Since then, more than 750 million cases of Covid-19 have been reported, along with more than 6.8 million deaths. This unprecedented public health crisis has exposed systemic failures in the global health architecture, and government responses and actions have exacerbated social inequities and violated a slew of human rights. But what should governments and non-state actors, like pharmaceutical companies, do to address these failures before the next pandemic strikes? I asked Human Rights Watch researchers covering the pandemic about its human rights costs and what should be done next time – and there will be a next time.
Their responses spanned topics including government response, vaccines access, exacerbated inequalities, government economic support measures, older people, people with disabilities, online learning for children, domestic violence, anti-Asian hate crimes, and refugees and asylum seekers.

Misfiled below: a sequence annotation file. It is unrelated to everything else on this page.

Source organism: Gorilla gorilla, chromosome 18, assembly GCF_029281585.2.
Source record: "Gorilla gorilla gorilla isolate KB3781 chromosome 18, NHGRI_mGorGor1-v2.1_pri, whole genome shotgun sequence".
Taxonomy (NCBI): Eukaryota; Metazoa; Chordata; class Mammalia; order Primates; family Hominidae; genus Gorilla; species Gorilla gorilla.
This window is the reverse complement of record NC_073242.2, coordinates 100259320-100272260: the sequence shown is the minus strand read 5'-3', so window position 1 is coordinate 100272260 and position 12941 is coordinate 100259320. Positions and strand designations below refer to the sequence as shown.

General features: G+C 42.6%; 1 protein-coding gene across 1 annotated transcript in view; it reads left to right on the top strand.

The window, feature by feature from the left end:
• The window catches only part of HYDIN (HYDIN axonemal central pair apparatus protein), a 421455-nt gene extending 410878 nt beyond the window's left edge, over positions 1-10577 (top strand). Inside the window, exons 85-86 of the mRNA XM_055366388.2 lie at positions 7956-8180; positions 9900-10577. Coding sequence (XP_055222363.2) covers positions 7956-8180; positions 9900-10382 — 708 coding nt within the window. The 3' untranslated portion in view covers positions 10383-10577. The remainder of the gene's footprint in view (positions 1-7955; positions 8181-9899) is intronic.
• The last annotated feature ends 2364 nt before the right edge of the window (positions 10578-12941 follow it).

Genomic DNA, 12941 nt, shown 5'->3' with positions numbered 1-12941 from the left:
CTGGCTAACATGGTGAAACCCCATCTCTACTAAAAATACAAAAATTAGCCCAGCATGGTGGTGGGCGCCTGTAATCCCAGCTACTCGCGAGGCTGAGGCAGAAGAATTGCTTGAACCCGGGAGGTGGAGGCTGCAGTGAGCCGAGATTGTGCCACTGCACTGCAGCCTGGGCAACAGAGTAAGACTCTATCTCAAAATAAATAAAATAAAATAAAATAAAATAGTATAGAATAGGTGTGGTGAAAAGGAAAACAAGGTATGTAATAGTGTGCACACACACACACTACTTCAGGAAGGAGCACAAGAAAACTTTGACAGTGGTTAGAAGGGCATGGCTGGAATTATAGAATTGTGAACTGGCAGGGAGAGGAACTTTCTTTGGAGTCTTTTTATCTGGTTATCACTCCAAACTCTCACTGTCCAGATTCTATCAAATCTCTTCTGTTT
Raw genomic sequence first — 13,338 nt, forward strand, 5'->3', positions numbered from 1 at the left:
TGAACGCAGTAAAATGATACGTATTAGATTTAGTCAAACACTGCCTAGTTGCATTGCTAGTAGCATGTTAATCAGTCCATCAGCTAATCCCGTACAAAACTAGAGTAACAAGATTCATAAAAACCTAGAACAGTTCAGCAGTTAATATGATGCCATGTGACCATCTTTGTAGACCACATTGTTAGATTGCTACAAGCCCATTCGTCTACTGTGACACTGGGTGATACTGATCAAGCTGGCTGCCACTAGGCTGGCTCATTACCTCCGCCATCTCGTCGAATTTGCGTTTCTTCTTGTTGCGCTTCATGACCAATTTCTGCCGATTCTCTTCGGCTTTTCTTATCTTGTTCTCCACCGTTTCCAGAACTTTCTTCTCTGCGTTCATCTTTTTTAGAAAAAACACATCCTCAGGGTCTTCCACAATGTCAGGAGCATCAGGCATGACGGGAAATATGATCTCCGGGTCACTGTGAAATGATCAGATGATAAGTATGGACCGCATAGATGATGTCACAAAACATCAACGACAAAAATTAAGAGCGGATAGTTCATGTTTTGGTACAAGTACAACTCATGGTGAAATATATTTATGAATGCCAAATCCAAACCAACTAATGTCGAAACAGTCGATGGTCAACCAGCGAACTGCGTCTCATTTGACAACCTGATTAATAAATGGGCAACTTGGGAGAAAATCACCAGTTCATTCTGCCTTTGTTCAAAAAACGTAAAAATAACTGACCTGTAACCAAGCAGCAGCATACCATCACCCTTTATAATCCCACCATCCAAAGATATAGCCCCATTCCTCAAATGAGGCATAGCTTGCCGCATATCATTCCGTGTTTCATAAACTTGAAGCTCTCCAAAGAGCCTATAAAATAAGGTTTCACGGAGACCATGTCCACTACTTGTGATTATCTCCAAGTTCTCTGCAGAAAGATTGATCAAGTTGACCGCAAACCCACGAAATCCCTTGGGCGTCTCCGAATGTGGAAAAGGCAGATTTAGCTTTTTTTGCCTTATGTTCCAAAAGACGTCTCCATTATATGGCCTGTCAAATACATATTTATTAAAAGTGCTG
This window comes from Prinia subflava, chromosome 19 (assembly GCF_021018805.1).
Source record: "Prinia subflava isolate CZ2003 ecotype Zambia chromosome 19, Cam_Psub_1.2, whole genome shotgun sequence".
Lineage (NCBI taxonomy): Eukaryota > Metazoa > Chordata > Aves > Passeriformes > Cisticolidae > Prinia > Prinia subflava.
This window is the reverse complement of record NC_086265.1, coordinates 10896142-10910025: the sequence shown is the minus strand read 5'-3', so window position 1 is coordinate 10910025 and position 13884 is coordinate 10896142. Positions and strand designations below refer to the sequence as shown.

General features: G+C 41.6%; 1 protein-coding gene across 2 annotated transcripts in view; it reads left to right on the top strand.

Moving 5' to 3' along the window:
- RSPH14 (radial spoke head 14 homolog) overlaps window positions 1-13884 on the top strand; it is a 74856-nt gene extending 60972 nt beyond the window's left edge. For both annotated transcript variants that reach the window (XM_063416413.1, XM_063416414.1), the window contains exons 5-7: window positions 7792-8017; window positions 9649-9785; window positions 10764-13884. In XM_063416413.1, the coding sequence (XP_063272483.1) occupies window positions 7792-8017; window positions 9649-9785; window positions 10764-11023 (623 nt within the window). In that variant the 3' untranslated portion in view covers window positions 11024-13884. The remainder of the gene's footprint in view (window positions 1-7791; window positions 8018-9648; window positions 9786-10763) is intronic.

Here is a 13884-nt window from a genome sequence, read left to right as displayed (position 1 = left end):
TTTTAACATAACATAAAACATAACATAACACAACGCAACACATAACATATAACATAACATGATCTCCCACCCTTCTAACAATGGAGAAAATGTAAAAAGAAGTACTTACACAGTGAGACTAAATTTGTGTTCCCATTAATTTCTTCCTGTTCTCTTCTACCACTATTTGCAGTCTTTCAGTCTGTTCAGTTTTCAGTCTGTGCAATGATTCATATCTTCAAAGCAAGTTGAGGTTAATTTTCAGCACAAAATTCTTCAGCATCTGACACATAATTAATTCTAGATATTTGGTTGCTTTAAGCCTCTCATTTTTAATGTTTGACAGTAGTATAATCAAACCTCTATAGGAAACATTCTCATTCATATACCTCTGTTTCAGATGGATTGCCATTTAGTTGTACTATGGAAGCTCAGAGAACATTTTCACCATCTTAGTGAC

The bottom line is the pandemic isn’t over, and authorities saying it’s over doesn’t make it so.
The burdens of infections, illnesses, and deaths are predictably shifting onto marginalized and vulnerable communities. On a global level, the WHO is undertaking the key proposal of the creation of a Pandemic Treaty.
The treaty draws on the lessons – both good and bad – from the ongoing Covid-19 pandemic to create a framework for global collaboration in anticipation of the next pandemic. At Human Rights Watch, we’re committing to work alongside other civil society groups to push governments and the WHO to center the right to health in the Pandemic Treaty, so that we do not repeat the catastrophic failures of the past few years.
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